This was Martha’s crime. She traded knowing and worshiping Jesus for serving and working for Jesus. As Jesus gently corrected her, he said, “There is only one thing needful, and Mary has chosen to good portion” (Luke 10:42). And what is that good portion? It is Christ himself.

God did not create us to work for him, but to worship him. Service that pleases him stems from spending time with him. Indeed, as Paul makes clear in Romans 12:1–2, all life is worship, and anything done without God in mind treks toward self—self-will, self-reliance, self-exaltation.

Sixth, worshiping without weeping.

In our fallen world, it is impossible to worship God with continual effervescence. To always and only emit a positive aura ignores the sorrow and pain filling our world and our hearts—not to mention dozens of Psalms. Carl Trueman got it right when he asked, “What can miserable Christians sing?” He corrects Western worshipers when he writes,

A diet of unremittingly jolly choruses and hymns inevitably creates an unrealistic horizon of expectation which sees the normative Christian life as one long triumphalist street party — a theologically incorrect and a pastorally disastrous scenario in a world of broken individuals. Has an unconscious belief that Christianity is — or at least should be — all about health, wealth, and happiness silently corrupted the content of our worship? Few Christians in areas where the church has been strongest over recent decades — China, Africa, Eastern Europe – would regard uninterrupted emotional highs as normal Christian experience. (The Wages of Spin: Critical Writings on Historical and Contemporary Evangelicalism, 158–160).

So, it is right, as Philippians 4:4 says, to rejoice always but not without giving equal attention to lamentations, wailing, and weeping. Paul strikes the balance when he writes that the servant of the Lord is “sorrowful, yet always rejoicing” (2 Cor 6:10). Accordingly, the Spirit-filled woman will laugh and lament, she will cry for joy and weep for sorrow. But those lacking the Spirit will perform only one side, because somehow their preferred constitution—happy or sad—performs as a mask over their soul.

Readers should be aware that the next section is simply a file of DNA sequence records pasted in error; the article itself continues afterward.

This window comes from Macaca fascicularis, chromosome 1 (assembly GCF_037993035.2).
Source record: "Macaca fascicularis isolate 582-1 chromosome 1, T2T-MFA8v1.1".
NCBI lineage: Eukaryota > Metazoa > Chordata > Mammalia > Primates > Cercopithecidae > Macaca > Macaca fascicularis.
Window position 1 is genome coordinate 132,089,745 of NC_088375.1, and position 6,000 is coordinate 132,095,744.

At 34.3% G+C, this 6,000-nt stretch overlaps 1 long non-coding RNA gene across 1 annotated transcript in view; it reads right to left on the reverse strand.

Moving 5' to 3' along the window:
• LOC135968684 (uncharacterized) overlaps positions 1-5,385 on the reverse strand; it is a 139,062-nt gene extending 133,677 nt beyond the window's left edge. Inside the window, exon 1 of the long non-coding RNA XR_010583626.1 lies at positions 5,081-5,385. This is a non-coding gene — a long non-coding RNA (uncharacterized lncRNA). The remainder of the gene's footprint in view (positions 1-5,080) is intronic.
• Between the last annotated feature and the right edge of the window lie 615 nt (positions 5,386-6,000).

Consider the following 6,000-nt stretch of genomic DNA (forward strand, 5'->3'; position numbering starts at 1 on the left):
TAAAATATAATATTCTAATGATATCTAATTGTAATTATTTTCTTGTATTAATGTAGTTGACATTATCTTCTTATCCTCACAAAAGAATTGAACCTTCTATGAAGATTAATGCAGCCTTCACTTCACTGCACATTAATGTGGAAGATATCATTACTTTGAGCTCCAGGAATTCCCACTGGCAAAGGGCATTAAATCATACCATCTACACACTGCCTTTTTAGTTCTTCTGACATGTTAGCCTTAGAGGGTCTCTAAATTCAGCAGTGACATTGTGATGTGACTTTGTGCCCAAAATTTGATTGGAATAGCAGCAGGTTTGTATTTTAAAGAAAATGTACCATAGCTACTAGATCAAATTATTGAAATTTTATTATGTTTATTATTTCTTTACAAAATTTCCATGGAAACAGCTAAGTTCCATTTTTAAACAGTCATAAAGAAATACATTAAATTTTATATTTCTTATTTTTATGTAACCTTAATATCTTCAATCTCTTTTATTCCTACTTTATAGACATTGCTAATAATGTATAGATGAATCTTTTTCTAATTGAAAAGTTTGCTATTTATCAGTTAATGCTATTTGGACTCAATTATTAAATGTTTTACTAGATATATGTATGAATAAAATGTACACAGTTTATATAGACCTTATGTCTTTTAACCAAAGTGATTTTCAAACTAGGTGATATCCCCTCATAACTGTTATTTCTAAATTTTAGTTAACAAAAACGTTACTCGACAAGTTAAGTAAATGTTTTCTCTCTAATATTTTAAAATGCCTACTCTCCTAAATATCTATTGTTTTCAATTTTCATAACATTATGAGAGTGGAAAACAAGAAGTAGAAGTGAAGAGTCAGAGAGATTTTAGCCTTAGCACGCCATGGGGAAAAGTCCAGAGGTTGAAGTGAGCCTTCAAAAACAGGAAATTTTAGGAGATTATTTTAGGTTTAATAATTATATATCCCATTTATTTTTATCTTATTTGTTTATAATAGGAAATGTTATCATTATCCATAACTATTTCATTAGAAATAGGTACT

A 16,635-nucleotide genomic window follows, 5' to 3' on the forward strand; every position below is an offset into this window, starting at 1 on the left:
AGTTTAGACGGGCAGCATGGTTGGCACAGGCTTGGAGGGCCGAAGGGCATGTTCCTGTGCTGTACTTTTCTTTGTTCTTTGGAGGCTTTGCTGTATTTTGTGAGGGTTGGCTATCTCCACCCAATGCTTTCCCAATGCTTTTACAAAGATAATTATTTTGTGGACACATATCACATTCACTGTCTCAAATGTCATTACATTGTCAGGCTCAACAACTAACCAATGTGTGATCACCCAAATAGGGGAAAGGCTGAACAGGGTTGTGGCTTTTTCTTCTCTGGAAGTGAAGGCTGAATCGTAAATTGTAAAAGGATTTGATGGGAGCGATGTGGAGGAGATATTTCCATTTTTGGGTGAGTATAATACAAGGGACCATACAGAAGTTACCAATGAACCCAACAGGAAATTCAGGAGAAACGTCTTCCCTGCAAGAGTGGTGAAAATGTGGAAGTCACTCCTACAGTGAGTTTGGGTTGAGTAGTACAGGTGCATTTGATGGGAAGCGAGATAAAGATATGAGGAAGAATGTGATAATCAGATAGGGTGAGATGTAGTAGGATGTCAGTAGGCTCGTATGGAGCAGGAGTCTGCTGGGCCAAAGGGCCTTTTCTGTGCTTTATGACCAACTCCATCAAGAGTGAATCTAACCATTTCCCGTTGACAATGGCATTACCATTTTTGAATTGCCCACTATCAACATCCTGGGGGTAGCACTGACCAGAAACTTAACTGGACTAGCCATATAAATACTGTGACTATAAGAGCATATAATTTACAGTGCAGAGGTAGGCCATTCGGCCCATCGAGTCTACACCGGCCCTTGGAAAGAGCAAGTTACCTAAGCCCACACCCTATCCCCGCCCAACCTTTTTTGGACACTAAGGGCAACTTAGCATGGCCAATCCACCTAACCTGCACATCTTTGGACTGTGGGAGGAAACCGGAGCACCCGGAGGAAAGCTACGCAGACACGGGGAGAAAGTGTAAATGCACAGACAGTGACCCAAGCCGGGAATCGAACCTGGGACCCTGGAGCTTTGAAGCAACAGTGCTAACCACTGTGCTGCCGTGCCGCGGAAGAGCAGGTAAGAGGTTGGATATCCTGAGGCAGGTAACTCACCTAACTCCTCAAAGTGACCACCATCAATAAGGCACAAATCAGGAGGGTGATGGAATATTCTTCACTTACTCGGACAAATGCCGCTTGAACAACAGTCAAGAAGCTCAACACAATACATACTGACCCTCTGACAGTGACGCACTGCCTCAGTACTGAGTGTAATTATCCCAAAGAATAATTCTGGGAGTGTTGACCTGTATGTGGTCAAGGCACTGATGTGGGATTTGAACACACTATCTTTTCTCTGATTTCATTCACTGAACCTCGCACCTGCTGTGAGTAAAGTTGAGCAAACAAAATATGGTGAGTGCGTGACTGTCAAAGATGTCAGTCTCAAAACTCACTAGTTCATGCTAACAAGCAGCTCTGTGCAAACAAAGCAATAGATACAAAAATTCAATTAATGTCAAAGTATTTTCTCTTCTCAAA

Seventh, preaching without praying.

Most personally, I come to the kind of performance that indicts me. In truth, I can’t remember preaching a sermon without offering prayers for it. But there is a world of difference between saying (token) prayers and really praying. On this point, I am a repeat felon in need of pardon.

God commands us to pray without ceasing (1 Thess 5:17), and nowhere is this more needed than when we approach God’s Word. Christian preaching can come without power (1 Thess 1:5), and the greatest preachers are the ones who plead most passionately for God to give the Word success (see Eph 6:19; Col 4:3–4). True preaching is prayerful preaching; without prayer, preaching is just a(n) (ir)religious show.

Eighth, feasting without fasting.

Last, taking the Lord’s Supper becomes a performance when there is no hunger for it or when we take it without preparing our hearts and reconciling ourselves to one another. Therefore, just as God calls his people to remember him by feasting on his body and blood; he also calls his people to fast so that we might feel in our bodies the kind of hunger we ought to have for God.

In our land of plenty, fasting is a foreign concept, but it is one Jesus expected his followers to perform—not for the sake of others, but for him. It seems that without fasting there are certain sins and strongholds that will not be conquered (cf. Mark 9:29). At the same time, there is a way to fast that avails nothing because it is unaccompanied by righteous living (see Isaiah 58). Like prayer without peacemaking, to take communion while disunity pervades the body of Christ is to perform in the flesh an act of worship that grieves the Spirit.

All in all, the Lord is pleased when his people are filled with his Spirit and perform acts of service with faith, hope, and love. Thankfully, we do not work in order to please him. Rather, as his adopted children, our abiding faith—which he himself supplies by his Spirit (Gal 5:23)—empowers us to serve, sing, pray, preach, give, and fast. In this posture of dependence and trust, we work out our salvation in the power of the Spirit–crucifying the flesh and saying ‘no’ to ungodliness. While such mortification includes the denial of sinful activities, it also includes the repudiation of “Christian service” that is filled with self-interest and self-reliance.

May God be gracious to us and empower us to abide him, so that we might bear his fruit by means of his Spirit for the sake of his glory, not our own.

Soli Deo Gloria, ds

One thought on “From Performing in the Flesh to Panting for the Spirit

Comments are closed.